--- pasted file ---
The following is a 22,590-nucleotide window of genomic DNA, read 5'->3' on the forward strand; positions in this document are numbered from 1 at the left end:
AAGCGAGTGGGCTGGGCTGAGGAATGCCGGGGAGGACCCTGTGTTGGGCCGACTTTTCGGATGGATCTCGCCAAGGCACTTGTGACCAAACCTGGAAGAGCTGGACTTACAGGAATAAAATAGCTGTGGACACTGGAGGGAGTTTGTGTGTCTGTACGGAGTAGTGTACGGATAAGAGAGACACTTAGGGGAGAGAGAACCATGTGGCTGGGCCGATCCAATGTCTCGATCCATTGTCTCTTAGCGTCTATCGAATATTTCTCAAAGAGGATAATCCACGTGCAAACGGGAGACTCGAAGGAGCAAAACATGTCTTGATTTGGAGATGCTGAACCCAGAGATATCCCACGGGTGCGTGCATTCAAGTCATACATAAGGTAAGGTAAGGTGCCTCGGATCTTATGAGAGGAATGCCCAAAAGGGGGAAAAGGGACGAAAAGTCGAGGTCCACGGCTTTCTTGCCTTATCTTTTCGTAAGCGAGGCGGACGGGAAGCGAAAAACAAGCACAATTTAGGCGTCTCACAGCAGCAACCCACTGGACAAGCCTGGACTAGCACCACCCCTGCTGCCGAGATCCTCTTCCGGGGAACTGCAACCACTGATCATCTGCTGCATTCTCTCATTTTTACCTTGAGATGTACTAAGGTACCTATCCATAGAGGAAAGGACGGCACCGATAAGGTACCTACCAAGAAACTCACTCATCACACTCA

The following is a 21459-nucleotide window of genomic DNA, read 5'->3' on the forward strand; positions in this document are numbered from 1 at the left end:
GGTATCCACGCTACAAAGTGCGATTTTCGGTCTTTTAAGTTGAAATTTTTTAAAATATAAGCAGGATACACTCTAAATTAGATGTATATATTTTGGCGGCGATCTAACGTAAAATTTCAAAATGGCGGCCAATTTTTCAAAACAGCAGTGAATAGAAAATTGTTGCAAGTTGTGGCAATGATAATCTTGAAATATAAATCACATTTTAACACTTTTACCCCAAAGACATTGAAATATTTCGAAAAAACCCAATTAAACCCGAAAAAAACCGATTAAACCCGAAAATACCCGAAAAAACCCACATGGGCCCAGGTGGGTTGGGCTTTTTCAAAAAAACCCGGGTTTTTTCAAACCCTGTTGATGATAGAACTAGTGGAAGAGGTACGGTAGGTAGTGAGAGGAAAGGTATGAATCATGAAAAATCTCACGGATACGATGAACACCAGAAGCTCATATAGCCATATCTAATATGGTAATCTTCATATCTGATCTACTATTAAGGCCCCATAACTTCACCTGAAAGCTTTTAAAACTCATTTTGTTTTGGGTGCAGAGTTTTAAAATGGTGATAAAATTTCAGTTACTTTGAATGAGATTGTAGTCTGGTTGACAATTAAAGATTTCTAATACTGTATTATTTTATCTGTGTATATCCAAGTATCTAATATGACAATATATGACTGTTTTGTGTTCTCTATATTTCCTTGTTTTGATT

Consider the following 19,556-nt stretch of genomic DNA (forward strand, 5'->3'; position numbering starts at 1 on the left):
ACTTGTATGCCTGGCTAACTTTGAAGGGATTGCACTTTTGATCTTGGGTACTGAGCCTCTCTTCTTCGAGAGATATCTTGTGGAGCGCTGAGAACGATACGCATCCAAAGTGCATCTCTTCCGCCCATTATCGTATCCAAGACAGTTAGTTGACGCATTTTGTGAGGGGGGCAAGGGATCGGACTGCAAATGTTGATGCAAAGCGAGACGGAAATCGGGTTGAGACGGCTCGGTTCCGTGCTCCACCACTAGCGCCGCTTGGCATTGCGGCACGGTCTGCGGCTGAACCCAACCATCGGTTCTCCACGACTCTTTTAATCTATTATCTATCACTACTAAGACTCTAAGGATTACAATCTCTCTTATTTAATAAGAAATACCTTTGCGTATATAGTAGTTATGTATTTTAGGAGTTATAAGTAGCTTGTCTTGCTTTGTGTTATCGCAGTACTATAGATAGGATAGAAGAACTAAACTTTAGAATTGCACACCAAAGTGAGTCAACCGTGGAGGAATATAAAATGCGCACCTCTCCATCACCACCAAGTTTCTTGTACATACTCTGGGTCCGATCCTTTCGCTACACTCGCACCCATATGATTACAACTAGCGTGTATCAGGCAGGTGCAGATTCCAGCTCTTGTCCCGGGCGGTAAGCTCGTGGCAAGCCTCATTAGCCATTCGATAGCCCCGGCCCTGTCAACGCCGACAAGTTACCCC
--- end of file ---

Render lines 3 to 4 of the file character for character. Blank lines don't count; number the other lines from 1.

The following is a 21459-nucleotide window of genomic DNA, read 5'->3' on the forward strand; positions in this document are numbered from 1 at the left end:
GGTATCCACGCTACAAAGTGCGATTTTCGGTCTTTTAAGTTGAAATTTTTTAAAATATAAGCAGGATACACTCTAAATTAGATGTATATATTTTGGCGGCGATCTAACGTAAAATTTCAAAATGGCGGCCAATTTTTCAAAACAGCAGTGAATAGAAAATTGTTGCAAGTTGTGGCAATGATAATCTTGAAATATAAATCACATTTTAACACTTTTACCCCAAAGACATTGAAATATTTCGAAAAAACCCAATTAAACCCGAAAAAAACCGATTAAACCCGAAAATACCCGAAAAAACCCACATGGGCCCAGGTGGGTTGGGCTTTTTCAAAAAAACCCGGGTTTTTTCAAACCCTGTTGATGATAGAACTAGTGGAAGAGGTACGGTAGGTAGTGAGAGGAAAGGTATGAATCATGAAAAATCTCACGGATACGATGAACACCAGAAGCTCATATAGCCATATCTAATATGGTAATCTTCATATCTGATCTACTATTAAGGCCCCATAACTTCACCTGAAAGCTTTTAAAACTCATTTTGTTTTGGGTGCAGAGTTTTAAAATGGTGATAAAATTTCAGTTACTTTGAATGAGATTGTAGTCTGGTTGACAATTAAAGATTTCTAATACTGTATTATTTTATCTGTGTATATCCAAGTATCTAATATGACAATATATGACTGTTTTGTGTTCTCTATATTTCCTTGTTTTGATT